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Where do the children play? | Pauline Miceli

Are our children paying the price for excessive urbanisation? Are they being exploited (even unwittingly) by a culture that is increasingly being commodified? Children’s Commissioner PAULINE MICELI warns against robbing Malta’s children of their childhood

Raphael Vassallo
6 March 2016, 10:00am
Last updated on 7 March 2016, 8:39am
Children's Commissioner Pauline Miceli
Children's Commissioner Pauline Miceli
Yusuf Islam (aka Cat Stevens) may not have had Malta in mind when he wrote that song more than 30 years ago; but if you listen to it today, the lyrics seem singularly apt to the local situation. 

Our buildings may not exactly ‘crack the sky’ with scrapers… yet… but they certainly seem to be gobbling more and more of our already very limited public space. And while our roads do not ‘go on and on’ indefinitely… the traffic that now congests them certainly does, with increasingly harmful effects on our physical and (some might argue) even psychological health.

Above all, the resounding question asked in the chorus seems to strike a particularly relevant chord in 21st century Malta. Where do the children play? I am old enough to remember a time when the answer was fairly straightforward. Out in the street, of course… at a time when cars were few and far between: far enough to also double up as impromptu ‘goalposts’ for street football matches. 

All that seems a long time ago now. Any child who tried playing football in the streets would most likely end up as another traffic accident statistic. Meanwhile, what passes for ‘public spaces’ in local communities are, often as not, sterilised and sanitized beyond all reason. Public gardens and parks, for instance, are dotted with the ubiquitous signposts to prohibit anything, football to Frisbees to even bicycles.

But before getting to these and other issues, there is a more pressing concern. Late last year, an accident at a Paceville nightclub exposed more than just a certain laxity in health and safety standards across the board; it also laid bare the prevalence of underage minors in an entertainment district that is now very emphatically geared up for adults only.

Children’s Commissioner Pauline Miceli recently sounded the alarm over the issue: not so much because children seem to frequent this area when it is very clearly an inappropriate environment for them…. but more because, given the lack of alternatives, they don’t really have all that much choice.

Here, too, Cat Stevens’ question seems relevant. So I may as well ask it directly to Pauline Miceli, who is sitting across a desk from me at the Children’s Commission office in Santa Lucija.

Where do the children play?

“Ideally, not in a place like Paceville,” comes the prompt reply. “Paceville has changed a lot in character over the years. It was never a suitable environment for young teenagers to begin with. But now it has become a place where there are a lot of ‘gentleman’s clubs’, which can almost be talked of as ‘traps’ for young adolescents. Clearly, the place targets a more adult market today… which also means that the younger generation has been left with nowhere to go. We have to think seriously about creating alternatives to Paceville; alternatives which provide a safer environment for younger people.”

Sporadic attempts have been made over the years to address this issue. One of the more successful ones was the ‘skatepark’ that now occupies the derelict roundabout at Tal-Qroqq, close to the University. Is this the sort of thing she has in mind?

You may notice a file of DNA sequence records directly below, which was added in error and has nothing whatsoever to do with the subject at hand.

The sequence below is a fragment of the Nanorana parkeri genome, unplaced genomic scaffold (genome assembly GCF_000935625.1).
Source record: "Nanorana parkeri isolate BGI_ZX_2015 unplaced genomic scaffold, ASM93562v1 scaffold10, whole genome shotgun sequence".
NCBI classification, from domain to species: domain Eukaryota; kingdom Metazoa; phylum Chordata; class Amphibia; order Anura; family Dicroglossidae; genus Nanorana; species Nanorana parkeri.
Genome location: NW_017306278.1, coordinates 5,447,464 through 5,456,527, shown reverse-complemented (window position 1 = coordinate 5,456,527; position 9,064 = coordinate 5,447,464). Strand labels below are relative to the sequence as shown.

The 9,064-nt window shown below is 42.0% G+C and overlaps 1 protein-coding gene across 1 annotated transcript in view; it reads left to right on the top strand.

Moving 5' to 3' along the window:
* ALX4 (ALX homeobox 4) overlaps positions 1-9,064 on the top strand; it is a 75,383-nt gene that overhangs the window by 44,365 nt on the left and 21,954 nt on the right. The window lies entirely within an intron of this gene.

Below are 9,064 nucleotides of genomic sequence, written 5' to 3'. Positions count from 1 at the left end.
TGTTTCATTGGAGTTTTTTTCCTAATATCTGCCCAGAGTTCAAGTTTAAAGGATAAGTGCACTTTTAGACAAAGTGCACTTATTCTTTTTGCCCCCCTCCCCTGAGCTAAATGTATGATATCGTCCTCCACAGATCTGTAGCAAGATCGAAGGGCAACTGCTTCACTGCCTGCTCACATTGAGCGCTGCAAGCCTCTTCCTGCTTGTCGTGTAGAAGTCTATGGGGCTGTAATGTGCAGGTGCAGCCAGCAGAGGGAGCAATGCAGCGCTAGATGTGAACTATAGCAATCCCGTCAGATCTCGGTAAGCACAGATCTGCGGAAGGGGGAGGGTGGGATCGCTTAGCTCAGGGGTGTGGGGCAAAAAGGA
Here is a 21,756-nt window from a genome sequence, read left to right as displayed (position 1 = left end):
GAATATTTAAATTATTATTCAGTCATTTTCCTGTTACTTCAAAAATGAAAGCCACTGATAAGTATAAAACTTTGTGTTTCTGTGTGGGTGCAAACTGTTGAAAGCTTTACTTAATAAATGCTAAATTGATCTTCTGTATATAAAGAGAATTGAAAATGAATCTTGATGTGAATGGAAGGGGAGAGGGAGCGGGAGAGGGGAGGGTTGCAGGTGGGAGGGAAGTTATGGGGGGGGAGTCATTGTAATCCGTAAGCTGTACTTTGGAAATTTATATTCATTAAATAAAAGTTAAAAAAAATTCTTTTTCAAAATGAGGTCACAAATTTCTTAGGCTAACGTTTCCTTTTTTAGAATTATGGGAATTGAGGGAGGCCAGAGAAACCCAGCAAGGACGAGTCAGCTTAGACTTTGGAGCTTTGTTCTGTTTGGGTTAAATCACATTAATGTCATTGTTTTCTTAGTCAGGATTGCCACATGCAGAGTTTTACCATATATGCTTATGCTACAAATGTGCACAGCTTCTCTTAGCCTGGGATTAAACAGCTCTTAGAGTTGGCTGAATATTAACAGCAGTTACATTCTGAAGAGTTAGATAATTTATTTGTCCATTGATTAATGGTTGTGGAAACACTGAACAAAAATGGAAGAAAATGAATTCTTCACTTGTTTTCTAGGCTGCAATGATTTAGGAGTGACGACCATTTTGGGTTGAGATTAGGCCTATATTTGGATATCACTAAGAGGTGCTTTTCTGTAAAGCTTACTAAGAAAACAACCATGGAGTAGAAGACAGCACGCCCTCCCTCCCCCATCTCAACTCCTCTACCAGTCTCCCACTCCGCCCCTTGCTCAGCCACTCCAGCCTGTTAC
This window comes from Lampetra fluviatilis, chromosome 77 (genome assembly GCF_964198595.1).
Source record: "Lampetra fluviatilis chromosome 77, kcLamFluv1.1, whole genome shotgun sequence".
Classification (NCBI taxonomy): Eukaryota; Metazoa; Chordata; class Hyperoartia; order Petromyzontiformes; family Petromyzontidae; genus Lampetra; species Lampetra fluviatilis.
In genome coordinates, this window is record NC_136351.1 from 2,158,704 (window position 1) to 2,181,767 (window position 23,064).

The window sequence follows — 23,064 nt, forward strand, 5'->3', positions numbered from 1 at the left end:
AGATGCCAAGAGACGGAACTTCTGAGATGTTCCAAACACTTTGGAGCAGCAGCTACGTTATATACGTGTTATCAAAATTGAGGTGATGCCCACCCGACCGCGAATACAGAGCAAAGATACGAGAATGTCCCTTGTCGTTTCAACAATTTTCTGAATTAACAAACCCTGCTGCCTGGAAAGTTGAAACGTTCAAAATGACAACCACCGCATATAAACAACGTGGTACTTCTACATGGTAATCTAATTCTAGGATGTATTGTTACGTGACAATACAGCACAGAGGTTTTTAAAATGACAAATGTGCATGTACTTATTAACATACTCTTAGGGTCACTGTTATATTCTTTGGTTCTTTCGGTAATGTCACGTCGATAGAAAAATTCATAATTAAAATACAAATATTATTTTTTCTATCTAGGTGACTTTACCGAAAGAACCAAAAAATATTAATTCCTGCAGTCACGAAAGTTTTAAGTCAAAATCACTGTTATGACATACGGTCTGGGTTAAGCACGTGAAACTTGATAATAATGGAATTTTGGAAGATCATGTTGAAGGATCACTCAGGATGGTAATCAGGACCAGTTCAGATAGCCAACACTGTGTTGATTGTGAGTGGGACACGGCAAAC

“Up to a point yes. But I’m not sure how suitable the one you refer to actually is. The problem with that area is that it is surrounded by roads on all sides; which also means it is exposed to traffic and fumes all day long. It might not be the healthiest place for youngsters to gather in. But yes, we certainly need to create more spaces like that, where teenagers can vent their energies…”

However, it seems we are almost moving in the opposite direction. Hardly a day goes by without the announcement of an investment project involving (for example) a new supermarket or petrol station… yet how many times do we hear of a project to create urban open spaces which can be used for cycling, skateboarding, rollerblading and similar activities? Is enough effort being made in this direction?

“Perhaps not enough, no. Perhaps we are not sufficiently aware of the importance of such things; even in local communities. One thing that has happened in recent years is that children – not just teenagers, but also small children – can no longer play in the streets, like they used to. It is not only a problem in Malta: all countries face it, to a greater or lesser degree. The trend is now to create pedestrian zones which are suitable, not just for children, but also for adults… for the community as a whole. The communal spaces we used to enjoy have now been taken over by cars. It is the motorised vehicle that has taken possession of our towns and villages. In many parts of Europe there is now a concerted effort is to reclaim those spaces…in Malta, not so much.”

But it’s not all doom and gloom. There have been some success stories in this regard. The pedestrianisation of Bisazza Street in Sliema, for instance, may have caused teething problems and exacerbated traffic in surrounding streets; but there can be little doubt that the community has benefitted from the resulting public space. 

All the same, however, in most communities the streets and squares remain very firmly the domain of the almighty automobile. “We have to make a conscious, determined effort to regain more space. Playing fields, for instance, are designed for little children; and they are used by little children, in all localities. But because there are no other alternatives for slightly older children, you also get teenagers frequenting the same areas. Nothing essentially wrong with that, but… why are there so few places intended for that age-group? How can we expect our youth to grow up in a healthy, communal environment, if we don’t actually provide them with anywhere to entertain themselves?”

Again, we seem to be heading in the opposite direction. One particularly noticeable aspect of Maltese public spaces is the almost military regimentation through which their use is governed. Visit almost any public garden in any part of Malta, and the first thing you are almost certain to see is a notice listing out all the activities that cannot take place there.

These will usually include all the things that people in other countries go to public gardens specifically to do: including, as earlier mentioned, playing football and riding bicycles.